Overview of Holter and Ambulatory Telemetry Monitors
Ambulatory EKG monitoring allows your healthcare providers to monitor your EKG over a period of time, while you're going about regular activities. There are two common types of ambulatory monitors — Holter monitors and ambulatory telemetry monitors (ATMs).
Holter monitor: A 24 to 48-hour Holter monitor is a device which records your heart's activity over this period of time as you go about your daily activities. Like an EKG, it is safe and painless.
A Holter monitor is a small box about the size of a pager. It has cables that are attached to electrodes on your chest. The monitor records the activity of your heart digitally. The information is downloaded to a computer and scanned by expertly trained technicians, and the results of the scan are given to a physician to interpret for a diagnosis.
In Holter monitoring, several electrodes (usually 7) are placed on your chest and connected to a small monitor worn around the waist or neck, or on a belt loop.
Ambulatory telemetry: Ambulatory telemetry monitors (ATMs) are similar to a Holter monitor, but are prescribed for patients when symptoms are infrequent or not predictable, (may not occur during a given 24 to 48-hour period of time).
Patients wear ambulatory telemetry for up to 30 days. Patients are taught to remove the monitor daily before showering and then re-attach the monitor after showering. When symptoms occur, patients can push a button to mark their symptoms. But all heart beats are stored and analyzed, even if the patient is not having symptoms. The information is continuously downloaded to a receiving center 24 hours a day while the monitor is attached to the patient. Physicians are notified of any critical findings during the study.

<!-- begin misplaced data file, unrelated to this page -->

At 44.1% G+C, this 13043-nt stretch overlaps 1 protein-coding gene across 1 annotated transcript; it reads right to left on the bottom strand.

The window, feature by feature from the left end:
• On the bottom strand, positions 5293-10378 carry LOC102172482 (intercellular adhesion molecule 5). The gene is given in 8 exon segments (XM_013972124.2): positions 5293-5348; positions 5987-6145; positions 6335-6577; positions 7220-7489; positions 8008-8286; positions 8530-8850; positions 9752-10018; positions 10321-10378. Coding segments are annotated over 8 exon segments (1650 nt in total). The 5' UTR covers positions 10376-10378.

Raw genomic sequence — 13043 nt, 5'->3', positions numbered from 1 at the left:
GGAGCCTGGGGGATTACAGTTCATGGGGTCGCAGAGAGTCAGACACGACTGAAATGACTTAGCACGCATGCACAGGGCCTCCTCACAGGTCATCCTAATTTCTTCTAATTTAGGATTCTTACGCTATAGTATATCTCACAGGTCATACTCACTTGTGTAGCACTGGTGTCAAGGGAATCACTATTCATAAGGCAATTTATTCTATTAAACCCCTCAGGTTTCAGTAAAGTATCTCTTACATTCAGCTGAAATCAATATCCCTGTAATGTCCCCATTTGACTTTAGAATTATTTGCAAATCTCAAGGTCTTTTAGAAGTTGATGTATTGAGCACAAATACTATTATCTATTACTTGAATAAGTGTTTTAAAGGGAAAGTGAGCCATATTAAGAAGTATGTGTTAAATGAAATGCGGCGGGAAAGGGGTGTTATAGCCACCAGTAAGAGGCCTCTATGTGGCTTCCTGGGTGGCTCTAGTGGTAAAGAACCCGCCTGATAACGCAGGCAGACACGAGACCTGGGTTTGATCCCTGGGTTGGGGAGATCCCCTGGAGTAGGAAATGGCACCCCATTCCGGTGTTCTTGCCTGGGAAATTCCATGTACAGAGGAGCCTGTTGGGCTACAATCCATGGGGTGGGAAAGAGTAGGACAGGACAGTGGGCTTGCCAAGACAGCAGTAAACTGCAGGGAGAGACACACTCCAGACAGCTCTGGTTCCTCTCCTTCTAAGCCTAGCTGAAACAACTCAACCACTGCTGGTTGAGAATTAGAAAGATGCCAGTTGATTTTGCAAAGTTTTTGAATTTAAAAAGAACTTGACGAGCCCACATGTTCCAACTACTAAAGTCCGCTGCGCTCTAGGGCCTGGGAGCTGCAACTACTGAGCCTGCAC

Learn what happens (and what you need to do) before, during, and after this procedure:
Where Do I Go?
Patients may have their ATM and Holter monitors placed at the Heart Institute's main facility: Intermountain Medical Center (building #4), or at one of the other Intermountain hospitals in the Salt Lake Valley, including Alta View Hospital, LDS Hospital, or Riverton Hospital.
Patients may "walk-in," if they come right from their physician appointment, though scheduled appointments are preferred as we have a limited number of monitors.
For Holter monitors: Please note that you will not be able to shower for 24-48 hours (depending on the length of the study).
For ATMs: The ATM can also be mailed to your home, though it will take three to five days to arrive.
If you have questions please call us: 801-507-4701.